Noninstitutional Group Quarters
Noninstitutional group quarters (group quarters type codes 501, 601, 602, 701, 702, 704, 706, 801, 802, 900, 901, 903, 904) are facilities that house those who are primarily eligible, able, or likely to participate in the labor force while residents.
College/University Student Housing (code 501)
College/University student housing includes residence halls and dormitories, which house college and university students in a group living arrangement. These facilities are owned, leased, or managed either by a college, university, or seminary, or by a private entity or organization. Fraternity and sorority housing recognized by the college or university are included as college student housing. However, students attending the U.S. Naval Academy, U.S. Military Academy (West Point), U.S. Coast Guard Academy, and U.S. Air Force Academy are counted in military group quarters.
Military Quarters (codes 601 and 602)
Military quarters (code 601) are facilities that include military personnel living in barracks (including "open" barrack transient quarters) and dormitories and military ships (code 602). Patients assigned to Military Treatment Facilities and people being held in military disciplinary barracks and jails are not enumerated in this category. Patients in Military Treatment Facilities with no usual home elsewhere are not enumerated in this category.
Other Noninstitutional Facilities (codes 701, 702, 704, 706, 801, 802, 900, 901, 903, and 904)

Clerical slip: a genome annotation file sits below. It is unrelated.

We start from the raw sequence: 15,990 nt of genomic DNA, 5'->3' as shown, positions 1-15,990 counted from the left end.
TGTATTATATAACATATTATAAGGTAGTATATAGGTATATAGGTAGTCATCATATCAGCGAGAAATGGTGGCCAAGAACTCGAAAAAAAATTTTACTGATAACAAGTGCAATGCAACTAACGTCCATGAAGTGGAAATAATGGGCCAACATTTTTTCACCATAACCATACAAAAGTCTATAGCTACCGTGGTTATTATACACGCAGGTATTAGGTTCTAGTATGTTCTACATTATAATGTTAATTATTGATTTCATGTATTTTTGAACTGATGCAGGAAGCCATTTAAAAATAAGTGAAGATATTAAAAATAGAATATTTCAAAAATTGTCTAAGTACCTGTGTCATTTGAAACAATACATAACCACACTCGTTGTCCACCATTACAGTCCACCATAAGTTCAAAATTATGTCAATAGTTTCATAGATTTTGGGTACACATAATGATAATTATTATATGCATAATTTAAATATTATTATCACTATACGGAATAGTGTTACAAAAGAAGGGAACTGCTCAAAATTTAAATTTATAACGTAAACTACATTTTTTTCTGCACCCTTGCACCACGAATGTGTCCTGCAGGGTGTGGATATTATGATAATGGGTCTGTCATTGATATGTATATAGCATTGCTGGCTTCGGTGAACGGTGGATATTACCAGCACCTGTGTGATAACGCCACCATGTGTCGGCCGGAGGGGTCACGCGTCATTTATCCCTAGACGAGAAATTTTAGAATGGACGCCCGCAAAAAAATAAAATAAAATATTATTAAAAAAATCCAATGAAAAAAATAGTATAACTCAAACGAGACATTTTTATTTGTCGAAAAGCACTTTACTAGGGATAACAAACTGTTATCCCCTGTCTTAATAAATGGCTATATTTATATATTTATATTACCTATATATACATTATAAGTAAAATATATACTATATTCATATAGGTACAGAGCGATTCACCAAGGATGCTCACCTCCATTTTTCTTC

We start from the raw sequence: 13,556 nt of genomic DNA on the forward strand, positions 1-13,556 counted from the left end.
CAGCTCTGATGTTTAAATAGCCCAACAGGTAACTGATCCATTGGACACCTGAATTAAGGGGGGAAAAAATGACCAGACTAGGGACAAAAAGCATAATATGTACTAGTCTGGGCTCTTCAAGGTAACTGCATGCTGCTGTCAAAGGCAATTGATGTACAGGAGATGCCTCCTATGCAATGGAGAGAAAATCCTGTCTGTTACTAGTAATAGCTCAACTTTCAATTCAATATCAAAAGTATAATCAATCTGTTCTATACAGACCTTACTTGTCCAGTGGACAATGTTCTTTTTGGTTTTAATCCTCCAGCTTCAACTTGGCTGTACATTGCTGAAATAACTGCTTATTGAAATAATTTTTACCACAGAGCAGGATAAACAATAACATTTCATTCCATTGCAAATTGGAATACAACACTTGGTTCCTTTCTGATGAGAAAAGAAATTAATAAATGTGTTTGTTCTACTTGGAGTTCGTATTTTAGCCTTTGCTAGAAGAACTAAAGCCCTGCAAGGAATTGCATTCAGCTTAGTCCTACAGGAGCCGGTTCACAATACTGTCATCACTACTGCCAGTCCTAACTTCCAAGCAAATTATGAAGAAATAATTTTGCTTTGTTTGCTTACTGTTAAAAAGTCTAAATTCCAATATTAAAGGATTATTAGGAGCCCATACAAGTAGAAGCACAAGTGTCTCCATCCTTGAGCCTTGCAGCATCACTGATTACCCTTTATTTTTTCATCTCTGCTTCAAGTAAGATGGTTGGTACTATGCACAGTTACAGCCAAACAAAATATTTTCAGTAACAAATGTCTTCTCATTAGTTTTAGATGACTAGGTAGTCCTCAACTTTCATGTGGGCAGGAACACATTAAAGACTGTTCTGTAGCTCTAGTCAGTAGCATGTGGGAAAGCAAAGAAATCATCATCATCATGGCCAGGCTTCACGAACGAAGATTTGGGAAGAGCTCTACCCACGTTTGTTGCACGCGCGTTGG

Other noninstitutional facilities include the following:
Emergency and transitional shelters (with sleeping facilities) for people experiencing homelessness (code 701)-Emergency and transitional shelters (with sleeping facilities) for people experiencing homelessness are facilities where people experiencing homelessness stay overnight. These include:
1. Shelters that operate on a first-come, first-serve basis where people must leave in the morning and have no guaranteed bed for the next night.
2. Shelters where people know that they have a bed for a specified period of time (even if they leave the building every day).
3. Shelters that provide temporary shelter during extremely cold weather (such as churches). This category does not include shelters that operate only in the event of a natural disaster.
Examples are emergency and transitional shelters; missions; hotels and motels used to shelter people experiencing homelessness; shelters for children who are runaways, neglected, or experiencing homelessness; and similar places known to have people experiencing homelessness.
Soup kitchens, regularly scheduled mobile food vans, and targeted non-sheltered outdoor locations (codes 702, 704, and 706)-This category includes soup kitchens that offer meals organized as food service lines or bag or box lunches for people experiencing homelessness; street locations where mobile food vans regularly stop to provide food to people experiencing homelessness; and targeted non-sheltered outdoor locations where people experiencing homelessness live without paying to stay. This also would include persons staying in pre-identified car, recreational vehicle (RV), and tent encampments. Targeted non-sheltered outdoor locations must have a specific location description; for example, "the Brooklyn Bridge at the corner of Bristol Drive, " "the 700 block of Taylor Street behind the old warehouse",or the address of the parking lot being utilized.